Breakthrough Study Shows Natural Vitamin E Supplement of Choice, Especially for Pregnant Women

 

May 27, 1998

A new study suggests that pregnant women should ask their physicians for a prenatal supplement that contains "natural" vitamin E for optimal health insurance. The human body prefers natural vitamin E, according to this new research, which shows that the human placenta can deliver natural vitamin E to the fetus in much greater concentration (3 to 1) than the synthetic supplement.

Natural and synthetic vitamin E are not the same. Previous research has shown natural vitamin E is better retained and more biologically active than synthetic. To identify the kind of vitamin E in a supplement, it is necessary to read the ingredients listed on the label. Natural vitamin E begins with "d," as in "d-alpha-tocopherol." The synthetic version begins with "dl."

In the study, published in the March 1998 American Journal of Clinical Nutrition (Am J Clin Nutr 1998;67;459-64), researchers gave 15 mothers different amounts of vitamin E in a capsule that contained both the natural and synthetic forms of the nutrient five days before giving birth. The dosage given ranged from 15 to 300 milligrams. At delivery, the researchers found nearly twice the concentration of the natural vitamin E in the mothers' own blood, and nearly 3 2 times the amount of natural vitamin E in their placental cords than the synthetic vitamin E, regardless of the amount given. "Basically, we found that the human placenta can deliver natural vitamin E to the fetus significantly more efficiently than synthetic vitamin E," says Robert V. Acuff, the study's lead author. Dr. Acuff is Professor and Director at the Eastman Center for Nutrition Research, College of Medicine, East Tennessee State University. In this most recent study, the ratio of 2 to 1 in the mother's blood, in favor of natural, is much higher than the accepted ratio of 1.36 based on animal research. The study showed an even greater preference for natural vitamin E in the placenta cord blood (3 to 1), and offers compelling evidence supporting the potency and health benefits of natural vitamin E.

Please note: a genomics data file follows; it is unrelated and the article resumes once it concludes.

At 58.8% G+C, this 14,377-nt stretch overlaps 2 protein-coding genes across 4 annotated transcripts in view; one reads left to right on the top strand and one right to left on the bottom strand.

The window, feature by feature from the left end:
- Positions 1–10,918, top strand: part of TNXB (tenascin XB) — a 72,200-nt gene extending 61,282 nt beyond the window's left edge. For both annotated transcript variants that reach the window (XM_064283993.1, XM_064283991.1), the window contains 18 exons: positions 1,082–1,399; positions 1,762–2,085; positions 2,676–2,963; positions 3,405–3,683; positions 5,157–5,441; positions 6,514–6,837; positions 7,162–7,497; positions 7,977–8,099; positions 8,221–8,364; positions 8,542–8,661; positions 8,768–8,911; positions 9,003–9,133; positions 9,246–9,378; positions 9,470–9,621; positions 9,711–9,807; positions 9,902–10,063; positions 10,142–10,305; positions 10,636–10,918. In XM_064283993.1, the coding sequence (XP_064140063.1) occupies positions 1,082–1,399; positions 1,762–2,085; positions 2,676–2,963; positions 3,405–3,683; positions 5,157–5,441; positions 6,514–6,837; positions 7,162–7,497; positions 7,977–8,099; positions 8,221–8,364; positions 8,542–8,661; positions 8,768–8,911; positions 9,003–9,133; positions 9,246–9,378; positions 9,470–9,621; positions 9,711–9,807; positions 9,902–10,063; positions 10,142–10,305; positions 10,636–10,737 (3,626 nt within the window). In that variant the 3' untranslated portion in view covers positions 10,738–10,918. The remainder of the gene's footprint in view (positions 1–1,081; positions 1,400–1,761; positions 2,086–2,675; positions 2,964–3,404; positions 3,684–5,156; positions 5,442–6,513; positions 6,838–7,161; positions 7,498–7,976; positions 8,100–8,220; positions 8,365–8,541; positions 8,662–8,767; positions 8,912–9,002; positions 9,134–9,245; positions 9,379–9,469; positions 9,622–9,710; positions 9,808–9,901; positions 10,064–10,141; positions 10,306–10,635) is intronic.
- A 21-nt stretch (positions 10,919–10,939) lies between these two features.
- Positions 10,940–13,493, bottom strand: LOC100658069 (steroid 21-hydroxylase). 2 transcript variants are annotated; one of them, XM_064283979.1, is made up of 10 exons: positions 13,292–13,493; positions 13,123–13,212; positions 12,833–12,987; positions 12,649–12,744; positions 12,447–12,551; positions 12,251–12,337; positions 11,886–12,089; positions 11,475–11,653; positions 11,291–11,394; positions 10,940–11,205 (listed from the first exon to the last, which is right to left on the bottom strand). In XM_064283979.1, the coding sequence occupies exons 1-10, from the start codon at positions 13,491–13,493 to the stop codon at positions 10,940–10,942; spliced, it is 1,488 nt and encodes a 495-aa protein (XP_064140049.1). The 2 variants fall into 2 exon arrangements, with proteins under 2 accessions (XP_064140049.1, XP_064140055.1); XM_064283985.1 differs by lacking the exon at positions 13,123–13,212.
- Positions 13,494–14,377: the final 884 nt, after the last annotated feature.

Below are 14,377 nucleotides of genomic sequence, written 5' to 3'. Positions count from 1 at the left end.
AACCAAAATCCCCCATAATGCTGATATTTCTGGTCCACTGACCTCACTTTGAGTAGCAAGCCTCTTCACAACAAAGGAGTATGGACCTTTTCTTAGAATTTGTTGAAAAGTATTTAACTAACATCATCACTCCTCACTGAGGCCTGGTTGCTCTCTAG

A previous study of men and nonpregnant women, also published by Dr. Acuff in the same journal in 1994, showed that natural vitamin E remained in organ tissues much longer than synthetic vitamin E. Premature babies are usually low in vitamin E. Neonatologists often put these babies on lung machines and respirators to help them breathe. Sometimes, too much oxygen can cause oxidative stress, which is why oxygen is sometimes referred to as a "dangerous friend." Oxygen can produce free radical damage when it's administered through respirators. Studies have shown that vitamin E helps premature babies fight off oxidative stress damage to the heart, lungs and eyes, and defend against destruction of red blood cells that can lead to anemia. "We know that vitamin E can help red blood cells survive in premature infants," Dr. Acuff said. "So if we know that the natural type of vitamin E is best absorbed by the mother and transported to the fetus, then we should try to provide as much protection as possible if we have even an inkling that it might be what is best for the fetus. "If I were in neonatology, I'd be very concerned about putting premature babies in respirators or an oxygen tent without antioxidant protection," he said.

"Prenatal vitamins are being made with the wrong vitamin E," Dr. Acuff said, referring to the majority of prenatal supplements made with synthetic vitamin E. "Pregnant women, or women thinking about getting pregnant, should ask their physicians to prescribe a prenatal supplement with the natural form of vitamin E. It might be harder to find, and the physician might not understand the difference, but based on our study, it's well worth the extra effort for the well-being of their babies," he said.

Dr. Acuff also is examining the implications of natural vitamin E for fetal alcohol syndrome, in which babies suffer from oxidative stress. Vitamin E could play an important antioxidant role in helping these babies. Plans for follow-up studies are underway.

Most dietary sources of vitamin E are rich in oils and, therefore, are high in fat and calories. To get the vitamin E contained in a typical 400 IU supplement capsule, a person would have to eat one pound of sunflower seeds, more than five pounds of wheat germ or two quarts of corn oil. This is equivalent to as much as 8,000 Calories a day. Because such high caloric intake is generally undesirable, supplementation offers a healthier means of elevating vitamin E intake.